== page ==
United Technologies Summary Compensation Table shows the highest paid named executive officer (NEO) was CEO and Chairman Gregory J. Hayes at $15.8M. I’m using Yahoo! Finance to determine market cap ($98B) and I am roughly defining large-cap as $10B, mid-cap as $2-10B, and small-cap as less than $2B. United Technologies is a large-cap company. According to the Equilar Top 25 Executive Compensation Survey 2015, the median CEO compensation at large-cap corporations was $10.3M in 2014, so pay was well over that amount. United Technologies shares underperformed the S&P500 over the most recent one, two, and five year time periods. At least United Technologies does not appear on As You Sow‘s list of the 100 Most Overpaid CEOs. Prior reports have shown that being on that list is correlated with lower returns in subsequent years. The 2017 total annual compensation value for Mr. Hayes was $17,027,493 and for UTC’s global median employee was $72,433, resulting in a pay ratio of 235:1.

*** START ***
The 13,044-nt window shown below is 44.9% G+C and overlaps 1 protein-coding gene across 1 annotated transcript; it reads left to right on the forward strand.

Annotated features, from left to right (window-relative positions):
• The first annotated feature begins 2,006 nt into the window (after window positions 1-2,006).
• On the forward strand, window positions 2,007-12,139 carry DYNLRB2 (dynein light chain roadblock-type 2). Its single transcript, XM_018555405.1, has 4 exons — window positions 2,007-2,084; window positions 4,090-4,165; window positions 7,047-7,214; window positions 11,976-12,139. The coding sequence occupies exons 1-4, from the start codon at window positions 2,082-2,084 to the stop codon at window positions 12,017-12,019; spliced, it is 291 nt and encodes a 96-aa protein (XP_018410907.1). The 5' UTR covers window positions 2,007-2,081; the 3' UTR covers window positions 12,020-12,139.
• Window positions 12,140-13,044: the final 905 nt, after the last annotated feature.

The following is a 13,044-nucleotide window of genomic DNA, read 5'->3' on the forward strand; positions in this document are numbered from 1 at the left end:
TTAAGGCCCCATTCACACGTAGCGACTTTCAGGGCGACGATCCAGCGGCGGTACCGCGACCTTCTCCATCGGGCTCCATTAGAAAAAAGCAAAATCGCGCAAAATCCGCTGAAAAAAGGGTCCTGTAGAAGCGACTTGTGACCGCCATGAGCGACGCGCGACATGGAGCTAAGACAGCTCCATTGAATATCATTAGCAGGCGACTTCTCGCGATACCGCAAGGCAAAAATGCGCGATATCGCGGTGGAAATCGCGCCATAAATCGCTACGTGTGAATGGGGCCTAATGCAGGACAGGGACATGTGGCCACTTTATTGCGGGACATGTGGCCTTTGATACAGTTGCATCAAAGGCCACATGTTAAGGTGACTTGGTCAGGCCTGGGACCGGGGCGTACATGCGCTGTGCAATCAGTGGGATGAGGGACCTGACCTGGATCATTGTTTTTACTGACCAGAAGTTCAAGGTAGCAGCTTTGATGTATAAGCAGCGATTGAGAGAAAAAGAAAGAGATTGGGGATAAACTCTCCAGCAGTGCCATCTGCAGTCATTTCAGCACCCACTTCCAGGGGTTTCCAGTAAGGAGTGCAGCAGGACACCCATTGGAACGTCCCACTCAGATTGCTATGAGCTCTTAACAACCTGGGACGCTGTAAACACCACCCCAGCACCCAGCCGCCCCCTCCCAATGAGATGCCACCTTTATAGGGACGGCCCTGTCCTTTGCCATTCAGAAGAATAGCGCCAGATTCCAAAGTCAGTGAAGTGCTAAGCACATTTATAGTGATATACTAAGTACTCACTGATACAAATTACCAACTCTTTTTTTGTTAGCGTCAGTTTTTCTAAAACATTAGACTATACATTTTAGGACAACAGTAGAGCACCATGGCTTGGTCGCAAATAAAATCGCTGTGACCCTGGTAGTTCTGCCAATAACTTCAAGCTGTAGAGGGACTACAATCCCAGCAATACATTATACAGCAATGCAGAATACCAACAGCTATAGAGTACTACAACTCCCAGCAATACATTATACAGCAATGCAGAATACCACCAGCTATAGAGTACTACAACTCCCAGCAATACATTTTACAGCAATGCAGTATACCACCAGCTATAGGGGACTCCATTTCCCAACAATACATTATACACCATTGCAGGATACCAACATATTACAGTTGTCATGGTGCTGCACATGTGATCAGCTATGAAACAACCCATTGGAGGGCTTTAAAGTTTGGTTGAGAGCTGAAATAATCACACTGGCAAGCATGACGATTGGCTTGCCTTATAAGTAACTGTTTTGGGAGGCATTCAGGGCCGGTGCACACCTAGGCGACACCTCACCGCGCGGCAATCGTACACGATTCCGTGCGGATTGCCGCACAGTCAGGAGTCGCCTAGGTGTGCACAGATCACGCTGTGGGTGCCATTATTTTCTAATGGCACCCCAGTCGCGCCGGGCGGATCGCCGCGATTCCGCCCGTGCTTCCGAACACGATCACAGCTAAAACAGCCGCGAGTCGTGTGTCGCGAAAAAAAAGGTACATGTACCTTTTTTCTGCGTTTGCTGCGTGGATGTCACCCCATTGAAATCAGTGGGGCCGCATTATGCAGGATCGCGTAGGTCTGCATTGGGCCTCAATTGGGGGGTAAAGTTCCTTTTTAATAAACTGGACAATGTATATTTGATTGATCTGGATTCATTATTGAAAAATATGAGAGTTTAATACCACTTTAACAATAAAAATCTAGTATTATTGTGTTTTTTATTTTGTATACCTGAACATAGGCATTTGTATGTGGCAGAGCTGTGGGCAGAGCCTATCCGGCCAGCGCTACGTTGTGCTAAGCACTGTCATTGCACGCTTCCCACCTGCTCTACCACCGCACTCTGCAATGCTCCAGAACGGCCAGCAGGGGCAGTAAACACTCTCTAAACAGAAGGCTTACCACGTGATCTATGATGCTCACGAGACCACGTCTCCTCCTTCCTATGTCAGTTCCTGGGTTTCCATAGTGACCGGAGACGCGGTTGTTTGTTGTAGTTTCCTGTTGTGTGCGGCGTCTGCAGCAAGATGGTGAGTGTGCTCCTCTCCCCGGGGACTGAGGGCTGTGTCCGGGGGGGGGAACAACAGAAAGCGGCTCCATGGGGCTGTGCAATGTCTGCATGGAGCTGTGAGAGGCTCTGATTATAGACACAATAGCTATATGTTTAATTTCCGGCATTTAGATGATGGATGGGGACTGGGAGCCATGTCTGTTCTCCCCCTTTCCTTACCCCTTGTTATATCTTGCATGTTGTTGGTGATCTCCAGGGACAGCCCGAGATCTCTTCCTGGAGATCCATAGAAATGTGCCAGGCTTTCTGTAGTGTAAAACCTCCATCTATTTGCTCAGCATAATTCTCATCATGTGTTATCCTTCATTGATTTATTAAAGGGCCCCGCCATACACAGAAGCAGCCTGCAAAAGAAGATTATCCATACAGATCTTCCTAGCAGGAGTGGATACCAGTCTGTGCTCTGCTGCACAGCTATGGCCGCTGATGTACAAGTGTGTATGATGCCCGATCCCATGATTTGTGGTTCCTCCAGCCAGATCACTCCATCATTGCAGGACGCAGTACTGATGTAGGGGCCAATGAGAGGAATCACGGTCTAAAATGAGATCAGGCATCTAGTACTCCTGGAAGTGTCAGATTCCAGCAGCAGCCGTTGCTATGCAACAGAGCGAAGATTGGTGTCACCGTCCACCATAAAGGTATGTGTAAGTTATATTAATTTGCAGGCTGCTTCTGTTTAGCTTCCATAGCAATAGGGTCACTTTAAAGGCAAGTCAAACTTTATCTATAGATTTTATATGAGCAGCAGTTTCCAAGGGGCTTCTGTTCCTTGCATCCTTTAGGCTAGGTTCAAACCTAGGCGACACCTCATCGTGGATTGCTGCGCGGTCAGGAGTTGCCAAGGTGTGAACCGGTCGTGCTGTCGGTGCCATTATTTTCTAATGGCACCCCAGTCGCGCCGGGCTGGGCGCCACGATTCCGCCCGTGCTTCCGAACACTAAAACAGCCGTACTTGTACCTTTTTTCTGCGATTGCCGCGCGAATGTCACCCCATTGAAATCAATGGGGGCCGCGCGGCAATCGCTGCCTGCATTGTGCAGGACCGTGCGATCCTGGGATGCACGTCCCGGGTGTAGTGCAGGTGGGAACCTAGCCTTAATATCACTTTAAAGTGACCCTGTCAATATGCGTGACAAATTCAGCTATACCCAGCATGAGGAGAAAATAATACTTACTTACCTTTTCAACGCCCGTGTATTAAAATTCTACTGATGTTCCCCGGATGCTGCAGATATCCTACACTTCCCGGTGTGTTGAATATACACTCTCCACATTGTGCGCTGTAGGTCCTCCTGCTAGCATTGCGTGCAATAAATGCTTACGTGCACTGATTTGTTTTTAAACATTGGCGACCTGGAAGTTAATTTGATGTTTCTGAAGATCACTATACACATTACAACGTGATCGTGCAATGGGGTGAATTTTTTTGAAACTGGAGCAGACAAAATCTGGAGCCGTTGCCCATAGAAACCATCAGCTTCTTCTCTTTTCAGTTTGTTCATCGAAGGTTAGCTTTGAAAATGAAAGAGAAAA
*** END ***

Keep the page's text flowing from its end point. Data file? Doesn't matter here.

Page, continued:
Egan-Jones Proxy Services takes various measures to arrive at a proprietary rating compensation score, which measures wealth creation in comparison to other widely held issuers. “Good” is their rating given on compensation issues for Starbucks Corp. Egan-Jones finds:
compensation policies and procedures are centered on a competitive pay-for-performance culture, strongly aligned with the long-term interest of its shareholders and necessary to attract and retain experienced, highly qualified executives critical to the Company’s long-term success and the enhancement of shareholder value. Therefore, we recommend a vote FOR this Proposal.
Despite the recommendation of Egan Jones, given continued underperformance, above median pay, and my growing concern with income inequality, I voted “AGAINST” the say-on-pay item and all members of the compensation committee.
3. United Technologies: Approval of the UTC UTC 2018 Long-Term